The Screwtape Letters is a book authored by C.S. Lewis. Released in 1942, Lewis incorporates his spiritual and theological insights into a correspondence between the Devil, who goes by the name of Screwtape, and his demon nephew named Wormwood. The “Enemy” Screwtape refers to time and time again is, of course, God. Although the book is technically fiction, it is, nevertheless, non-fiction in that it illustrates real spiritual principles based on a solid understanding of human nature and the spiritual world. In fact, although C.S. Lewis was an Anglican, he drew inspiration from many Catholic sources. This is demonstrated by the uncanny tactics Screwtape advises Wormwood on.
As for these tactics by the Devil, The Screwtape Letters does a commendable job in adapting them to many ironies of the spiritual life. And to be sure, many principles of the supernatural order, much like the natural order, defy conventional wisdom. One such principle is that the road to hell is paved by sins that are subtle and socially acceptable. In tempting humans, the Devil reminds his nephew of the following truth: “Indeed the safest road to Hell is the gradual one – the gentle slope, soft underfoot, without sudden turnings, without milestones, without signposts,...Your affectionate uncle, Screwtape.”
The road to hell is not paved primarily with drama such as crimes, genocide and earth-shattering events. It does include that, of course. But it is more often the case that the spiral downwards begins with an uncontested thought or a desire that is seemingly harmless; but then ends up carrying us in a direction that is contrary to God’s will or what is morally wrong. As St. James wrote in his letter, “Then desire conceives and brings forth sin, and when sin reaches maturity it gives birth to death.”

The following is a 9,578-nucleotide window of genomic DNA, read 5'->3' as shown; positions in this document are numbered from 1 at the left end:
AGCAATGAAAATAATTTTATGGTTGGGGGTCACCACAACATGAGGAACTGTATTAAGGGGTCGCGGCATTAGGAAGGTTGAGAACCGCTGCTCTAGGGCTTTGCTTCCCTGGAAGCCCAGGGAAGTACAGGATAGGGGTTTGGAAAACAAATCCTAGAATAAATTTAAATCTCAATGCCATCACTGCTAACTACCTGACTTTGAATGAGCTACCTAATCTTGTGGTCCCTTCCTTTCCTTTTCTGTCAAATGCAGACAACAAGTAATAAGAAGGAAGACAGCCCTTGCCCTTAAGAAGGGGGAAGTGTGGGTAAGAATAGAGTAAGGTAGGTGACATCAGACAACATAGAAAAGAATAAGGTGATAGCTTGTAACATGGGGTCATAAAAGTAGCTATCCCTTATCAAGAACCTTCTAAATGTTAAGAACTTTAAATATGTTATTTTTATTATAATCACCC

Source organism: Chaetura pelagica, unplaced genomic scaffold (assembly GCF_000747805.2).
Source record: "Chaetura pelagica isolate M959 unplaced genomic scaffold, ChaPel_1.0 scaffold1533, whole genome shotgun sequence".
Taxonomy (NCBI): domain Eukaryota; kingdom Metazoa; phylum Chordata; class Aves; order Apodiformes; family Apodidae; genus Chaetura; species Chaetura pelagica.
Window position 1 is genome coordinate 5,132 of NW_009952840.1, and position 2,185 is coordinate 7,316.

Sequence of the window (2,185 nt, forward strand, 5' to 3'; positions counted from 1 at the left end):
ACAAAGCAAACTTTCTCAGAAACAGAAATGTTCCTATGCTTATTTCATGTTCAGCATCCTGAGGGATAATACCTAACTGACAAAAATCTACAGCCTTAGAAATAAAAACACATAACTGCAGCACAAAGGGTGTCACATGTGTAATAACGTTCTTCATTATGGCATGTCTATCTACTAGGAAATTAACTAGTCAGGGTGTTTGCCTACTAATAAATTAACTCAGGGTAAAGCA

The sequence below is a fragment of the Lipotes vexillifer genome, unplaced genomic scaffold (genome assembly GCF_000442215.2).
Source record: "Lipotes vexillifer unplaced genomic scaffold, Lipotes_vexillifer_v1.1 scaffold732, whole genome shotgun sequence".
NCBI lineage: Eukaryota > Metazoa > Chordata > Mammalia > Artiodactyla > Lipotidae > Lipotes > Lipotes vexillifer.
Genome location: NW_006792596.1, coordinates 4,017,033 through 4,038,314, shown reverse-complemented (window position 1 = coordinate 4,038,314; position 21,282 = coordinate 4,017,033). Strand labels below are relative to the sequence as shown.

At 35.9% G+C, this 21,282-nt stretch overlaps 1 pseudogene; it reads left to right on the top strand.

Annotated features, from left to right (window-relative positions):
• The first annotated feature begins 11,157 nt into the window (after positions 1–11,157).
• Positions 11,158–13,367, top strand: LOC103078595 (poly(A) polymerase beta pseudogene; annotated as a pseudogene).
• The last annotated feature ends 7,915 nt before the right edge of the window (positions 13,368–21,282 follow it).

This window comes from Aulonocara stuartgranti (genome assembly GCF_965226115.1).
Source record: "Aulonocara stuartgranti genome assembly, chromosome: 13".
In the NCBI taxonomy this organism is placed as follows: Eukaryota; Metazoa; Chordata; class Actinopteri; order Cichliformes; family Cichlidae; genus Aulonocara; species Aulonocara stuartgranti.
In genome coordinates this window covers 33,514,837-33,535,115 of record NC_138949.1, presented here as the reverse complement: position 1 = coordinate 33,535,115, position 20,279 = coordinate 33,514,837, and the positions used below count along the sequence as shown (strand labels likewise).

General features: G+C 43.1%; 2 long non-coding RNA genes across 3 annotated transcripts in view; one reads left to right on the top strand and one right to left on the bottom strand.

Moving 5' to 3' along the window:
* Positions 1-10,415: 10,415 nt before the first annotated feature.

To drive this point home, St. John the Apostle reminds us that there is such a thing as deadly sin; deadly because sin ruptures our relationship with Christ and hence kills the life of grace in the soul. Such a phenomenon is every bit as real as physical illness and death; but unlike physical illness and death, spiritual and moral decline is ever so subtle. The reason for this is due to the fact that the effects of grace can outlast the life of grace from within. But before you know it, life is not quite the same after a series of sinful choices has been committed. Although we are not quite conscious of it, the bad choices we make – the sins we commit – has changed us. Soon enough, we think differently, speak differently and act differently. In fact, there is a spiritual law that says that the more you sin, the less you know you are sinner.
In the book, The Screwtape Letters, the Devil, known as Screwtape, is mindful of yet another spiritual principle. Unlike the first, this one glorifies God and is therefore a threat to the demons in hell. Yet, like the first, it defies conventional wisdom. He advises his nephew, Wormwood, that when a believer feels abandoned by God, this is by no means a victory for hell. It could be that the Lord has withdrawn all interior spiritual consolation and exterior supports in order to test that believer and hence make him greater than he once was. Screwtape writes: